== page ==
Wednesday, May 25, 2011

The Constant Reminder

As I've progressed through this experience, I've worked hard on maintaining my PMA (positive mental attitude) as with everything going on, staying focused on the end goal was the only way of tolerating some of the "abuse" my body was being subjected to.

Yes, there were times when it was hard, but the one thing that always brought me back into line was that I was/am one of the lucky ones.  Along the way there were constant reminders of those who weren't as fortunate, and experiencing first hand the aftermath of my hospital room-mate Rory finding out he wasn't going to come out the other side and how he had to tell his young son and wider family, well, it just made me feel even more lucky - and determined.

I've said on many occasions how I'm not going to waste this second chance I've been lucky enough to be given, and I certainly feel I'm living by that.

However, that constant reminder of how indiscriminate the disease that is cancer can be continues to "haunt" me.  
Before I was diagnosed, my exposure to cancer sufferers and/or victims was quite limited.  My mum died from secondary liver cancer, my best mate lost his wife too young to the beast, my sister-in-law won her battle with breast cancer.  I'm sure if I trawled back through the memory banks I'd find a handful more.

Given my age and the number of people I've crossed paths with, I consider this is a pretty low number, especially as they used to say 1 in 3 people has cancer. But, since I've completed my treatment, there seems to have been a constant stream of people that I've become aware of who are or have been battling the beast.  Unfortunately some are losing or have lost their fight.  I'm not saying these people are even in my close circle of acquaintances, but what I am starting to think is that once you or someone close to you is diagnosed with cancer, it seems to open a sort of Pandora's box.  All of a sudden you are faced with the reality of how this thing in it's many forms, just keeps on coming.  Until then, it was never "personal".  Or is it just because I'm a little more sensitive to it now?

Just as I had a "why me?" moment or two during my battle, I am now constantly having "bloody hell, I am really lucky" moments now, and sometimes wonder why I was/am the fortunate one.  It obviously doesn't do much good to dwell on such thoughts, but it is still a great leveller.  We are placed in many situations throughout our life and while we might think it is our health, wealth and/or intellect that gets us through, the reality is a fair bit of it is plain old dumb luck.

I'm living proof that luck can indeed be on your side in some of the darkest moments and I also believe you can make your own luck at times.  I  put PMA into that category, especially when you're dealing with cancer.  The experts all say those who go in with the right attitude have a better chance of success.  I'm  not going to even think about debating that, but I do know that when faced with all the challenges the treatments throw at you, you have to believe in what they are trying to do for you and work with them.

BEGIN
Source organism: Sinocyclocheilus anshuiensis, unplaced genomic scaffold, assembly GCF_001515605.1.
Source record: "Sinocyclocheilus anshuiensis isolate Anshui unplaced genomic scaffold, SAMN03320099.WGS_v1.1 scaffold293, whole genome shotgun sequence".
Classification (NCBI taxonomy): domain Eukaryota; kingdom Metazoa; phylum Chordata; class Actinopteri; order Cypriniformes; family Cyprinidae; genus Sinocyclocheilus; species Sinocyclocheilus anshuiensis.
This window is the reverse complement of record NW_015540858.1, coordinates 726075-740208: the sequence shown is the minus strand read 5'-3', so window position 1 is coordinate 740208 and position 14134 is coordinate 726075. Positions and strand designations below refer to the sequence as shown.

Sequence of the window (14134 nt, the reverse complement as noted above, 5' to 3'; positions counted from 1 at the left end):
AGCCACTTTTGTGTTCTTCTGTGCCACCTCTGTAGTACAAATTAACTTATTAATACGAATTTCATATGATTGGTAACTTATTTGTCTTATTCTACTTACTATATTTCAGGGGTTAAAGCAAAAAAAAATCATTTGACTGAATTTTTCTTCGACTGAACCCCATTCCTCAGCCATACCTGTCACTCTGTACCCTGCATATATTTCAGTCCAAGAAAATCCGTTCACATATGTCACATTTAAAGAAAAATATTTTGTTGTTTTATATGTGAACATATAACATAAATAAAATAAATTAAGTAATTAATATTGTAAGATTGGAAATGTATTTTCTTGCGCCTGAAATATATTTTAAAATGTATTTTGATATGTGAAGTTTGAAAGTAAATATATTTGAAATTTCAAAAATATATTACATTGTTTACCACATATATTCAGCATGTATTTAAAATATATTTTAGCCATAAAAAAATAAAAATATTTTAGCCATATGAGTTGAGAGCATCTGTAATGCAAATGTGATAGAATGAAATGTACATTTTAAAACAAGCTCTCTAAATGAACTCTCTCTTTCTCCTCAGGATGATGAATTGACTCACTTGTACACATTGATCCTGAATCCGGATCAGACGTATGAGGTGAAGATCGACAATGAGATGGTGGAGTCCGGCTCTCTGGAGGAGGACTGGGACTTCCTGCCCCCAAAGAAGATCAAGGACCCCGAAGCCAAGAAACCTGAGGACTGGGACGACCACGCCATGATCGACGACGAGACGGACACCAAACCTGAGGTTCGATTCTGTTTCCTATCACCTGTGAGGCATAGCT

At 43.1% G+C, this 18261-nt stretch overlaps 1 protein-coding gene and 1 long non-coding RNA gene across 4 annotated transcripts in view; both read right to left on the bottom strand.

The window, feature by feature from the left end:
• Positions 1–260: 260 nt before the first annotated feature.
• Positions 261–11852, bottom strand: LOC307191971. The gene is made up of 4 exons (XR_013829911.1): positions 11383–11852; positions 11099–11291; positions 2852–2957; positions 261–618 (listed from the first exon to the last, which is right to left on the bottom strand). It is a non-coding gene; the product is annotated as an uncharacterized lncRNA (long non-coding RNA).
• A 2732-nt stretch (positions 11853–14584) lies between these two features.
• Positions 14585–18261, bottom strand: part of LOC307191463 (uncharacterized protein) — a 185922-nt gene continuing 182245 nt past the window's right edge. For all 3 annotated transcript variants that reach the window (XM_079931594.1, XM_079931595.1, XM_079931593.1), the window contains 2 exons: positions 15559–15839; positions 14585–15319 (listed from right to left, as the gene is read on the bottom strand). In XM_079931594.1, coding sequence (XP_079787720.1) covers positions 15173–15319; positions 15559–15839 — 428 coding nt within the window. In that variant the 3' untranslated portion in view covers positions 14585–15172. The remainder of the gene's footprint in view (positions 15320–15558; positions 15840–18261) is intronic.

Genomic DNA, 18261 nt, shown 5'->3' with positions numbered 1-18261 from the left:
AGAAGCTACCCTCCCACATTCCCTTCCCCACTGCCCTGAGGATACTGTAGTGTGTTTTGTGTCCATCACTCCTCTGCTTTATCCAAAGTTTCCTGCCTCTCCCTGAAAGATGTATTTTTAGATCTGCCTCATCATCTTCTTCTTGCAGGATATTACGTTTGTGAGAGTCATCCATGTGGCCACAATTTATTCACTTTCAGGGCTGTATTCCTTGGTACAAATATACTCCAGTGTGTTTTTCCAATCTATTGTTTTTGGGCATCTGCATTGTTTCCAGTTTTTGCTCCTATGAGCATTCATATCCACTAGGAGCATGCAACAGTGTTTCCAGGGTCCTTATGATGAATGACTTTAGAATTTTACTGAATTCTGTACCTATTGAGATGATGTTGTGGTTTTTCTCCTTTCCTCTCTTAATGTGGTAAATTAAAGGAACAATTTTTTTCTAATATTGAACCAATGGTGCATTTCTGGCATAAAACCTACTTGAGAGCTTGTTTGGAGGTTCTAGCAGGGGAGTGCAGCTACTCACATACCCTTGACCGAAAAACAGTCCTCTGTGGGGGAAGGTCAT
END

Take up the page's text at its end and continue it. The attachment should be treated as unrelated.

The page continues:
During the treatments, you cling to every glimmer of hope because let's admit it, nobody wants to die, but I really believe that if you make the conscious effort to consider yourself as a fighter not a victim, your brain will help your body fight that little bit harder.  And every little helps.

This might all be starting to sound a bit philosophical, but I make no apologies.  As the title of the post says, I now have constant reminders of my lucky escape (and even have the physical one in the tattoo) and all b.s. aside, my life now is guided to a large extent by my experiences of 2010 fighting this thing.  Things are still evolving for sure, but I can't (and don't want to) forget what I've been through.  I despair at the way some people take life for granted, and have previously talked about my intolerance for people who "sweat the small stuff" and think they are "hard done by". 

While I would never wish my experience on anybody, there are times when I wish I could give some people a real hard dose of reality to make them see how lucky they really are and just how insignificant their petty quibbles are in the grand scheme of things.  Maybe some day I'll find a way to do just that.  In the meantime, I'll just have to be happy with doing the best I can to ensure my luck holds.

Thursday, May 19, 2011

Subtle Changes

I had actually almost finished a post on another subject, but that can wait for another day.

My trip to the dentist today uncovered some interesting things.

Before I get into that, I travelled to Gisborne over the weekend to attend the funeral of the husband of one of my cousins.  I'm not going to go into too much detail, but will say the service was a wonderful celebration of the life of obviously a much loved husband, father, brother and friend.  I was blown away by the strength shown by Lynette and her sons and my love goes out to them all.

OK, the dentist today was to address the two holes on my left side and despite all the dental work I've had over the years, it was the first time I've had the nitrous as part of the process. I'm now a convert.